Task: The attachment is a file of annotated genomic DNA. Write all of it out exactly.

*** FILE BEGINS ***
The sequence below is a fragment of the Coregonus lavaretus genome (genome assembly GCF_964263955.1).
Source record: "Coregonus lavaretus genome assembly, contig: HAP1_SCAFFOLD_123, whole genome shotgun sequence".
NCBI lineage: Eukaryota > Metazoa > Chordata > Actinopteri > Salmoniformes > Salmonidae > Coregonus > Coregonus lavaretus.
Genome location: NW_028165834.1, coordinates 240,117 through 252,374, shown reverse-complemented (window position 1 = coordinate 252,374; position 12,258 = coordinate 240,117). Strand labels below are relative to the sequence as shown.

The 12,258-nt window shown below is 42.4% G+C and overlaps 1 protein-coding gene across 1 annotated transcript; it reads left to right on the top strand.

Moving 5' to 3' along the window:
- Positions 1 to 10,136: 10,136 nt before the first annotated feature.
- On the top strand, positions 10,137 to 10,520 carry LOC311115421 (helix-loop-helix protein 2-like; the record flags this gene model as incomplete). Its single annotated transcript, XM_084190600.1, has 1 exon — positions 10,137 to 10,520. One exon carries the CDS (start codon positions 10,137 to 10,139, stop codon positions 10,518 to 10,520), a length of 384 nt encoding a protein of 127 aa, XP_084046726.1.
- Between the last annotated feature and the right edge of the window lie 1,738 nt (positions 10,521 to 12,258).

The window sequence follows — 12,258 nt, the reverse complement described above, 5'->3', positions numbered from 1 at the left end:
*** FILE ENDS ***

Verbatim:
The sequence below is a fragment of the Coregonus lavaretus genome (genome assembly GCF_964263955.1).
Source record: "Coregonus lavaretus genome assembly, contig: HAP1_SCAFFOLD_123, whole genome shotgun sequence".
NCBI lineage: Eukaryota > Metazoa > Chordata > Actinopteri > Salmoniformes > Salmonidae > Coregonus > Coregonus lavaretus.
Genome location: NW_028165834.1, coordinates 240,117 through 252,374, shown reverse-complemented (window position 1 = coordinate 252,374; position 12,258 = coordinate 240,117). Strand labels below are relative to the sequence as shown.

The 12,258-nt window shown below is 42.4% G+C and overlaps 1 protein-coding gene across 1 annotated transcript; it reads left to right on the top strand.

Moving 5' to 3' along the window:
- Positions 1 to 10,136: 10,136 nt before the first annotated feature.
- On the top strand, positions 10,137 to 10,520 carry LOC311115421 (helix-loop-helix protein 2-like; the record flags this gene model as incomplete). Its single annotated transcript, XM_084190600.1, has 1 exon — positions 10,137 to 10,520. One exon carries the CDS (start codon positions 10,137 to 10,139, stop codon positions 10,518 to 10,520), a length of 384 nt encoding a protein of 127 aa, XP_084046726.1.
- Between the last annotated feature and the right edge of the window lie 1,738 nt (positions 10,521 to 12,258).

The window sequence follows — 12,258 nt, the reverse complement described above, 5'->3', positions numbered from 1 at the left end: